"The fear is that as members of the baby-boom generation increasingly look backward at their 50th birthdays, they will equally increasingly remove themselves from the market for two-channel audio components. Couple that fear with the observation that younger generations neither appear to value quality nor appear to be willing to devote extended periods of time to listening to music without multitasking, and it would seem that the customer base for the high-end audio industry will soon, literally, die out."

If that's true—and times are not good for manufacturers of audio components, the Consumer Electronics Association reporting in November that sales of home audio components and systems dropped a dramatic 30% between 2003 and 2005, contrasted with a 90% increase in the sales of portables—then something needs to be done.

This issue's "Letters" column includes a selection of the large number of responses I received on this subject that also offered ideas. But it seems to this scribe that the slump in sales is actually due to two phenomena that on the face of it are unconnected: 1) the purchasing habits of the industry's long-term customers, aging baby boomers all, are slowing down; and 2) younger people are not finding their way to what the high-end audio industry has to offer in anything like enough numbers to replace those who leave.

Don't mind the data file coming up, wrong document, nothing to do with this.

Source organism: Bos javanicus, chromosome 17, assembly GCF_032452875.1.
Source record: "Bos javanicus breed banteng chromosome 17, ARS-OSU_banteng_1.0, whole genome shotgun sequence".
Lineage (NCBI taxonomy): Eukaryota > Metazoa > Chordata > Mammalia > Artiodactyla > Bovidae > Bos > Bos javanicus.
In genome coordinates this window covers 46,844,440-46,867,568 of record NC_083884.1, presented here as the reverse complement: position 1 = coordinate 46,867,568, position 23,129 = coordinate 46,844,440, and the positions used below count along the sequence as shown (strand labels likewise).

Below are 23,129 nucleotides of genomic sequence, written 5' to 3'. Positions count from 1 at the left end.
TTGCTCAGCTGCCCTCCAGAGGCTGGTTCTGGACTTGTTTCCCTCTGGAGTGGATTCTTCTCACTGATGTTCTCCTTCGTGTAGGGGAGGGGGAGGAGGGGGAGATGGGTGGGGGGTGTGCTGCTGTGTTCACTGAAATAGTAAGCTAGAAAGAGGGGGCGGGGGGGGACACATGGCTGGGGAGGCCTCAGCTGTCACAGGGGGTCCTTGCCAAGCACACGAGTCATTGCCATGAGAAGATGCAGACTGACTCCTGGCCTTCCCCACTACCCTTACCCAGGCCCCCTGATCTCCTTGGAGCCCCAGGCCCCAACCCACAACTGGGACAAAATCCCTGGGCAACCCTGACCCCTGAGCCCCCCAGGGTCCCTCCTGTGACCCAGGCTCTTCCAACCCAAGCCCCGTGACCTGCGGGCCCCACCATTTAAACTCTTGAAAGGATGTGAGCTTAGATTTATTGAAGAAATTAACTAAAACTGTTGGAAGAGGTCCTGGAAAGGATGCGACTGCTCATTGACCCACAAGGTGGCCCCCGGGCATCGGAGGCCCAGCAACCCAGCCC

The second phenomenon has been the subject of much discussion in the punditsphere: If music plays such an important role in young peoples' lives, why don't they seem to desire to hear that music with higher quality? The first is established demographic wisdom: People in general stop buying stuff once they reach the age of 50. But Paul Messenger, writing in this magazine a year ago (January 2005, p.16), pointed out that older consumers will still buy what they want when they are convinced they need it. He mentioned what in England is called the "50-quid bloke": the 50-year-old man who, once he gets into a media store and has the plastic out, buys a lot of stuff—an average of £50 ($100) worth, in fact.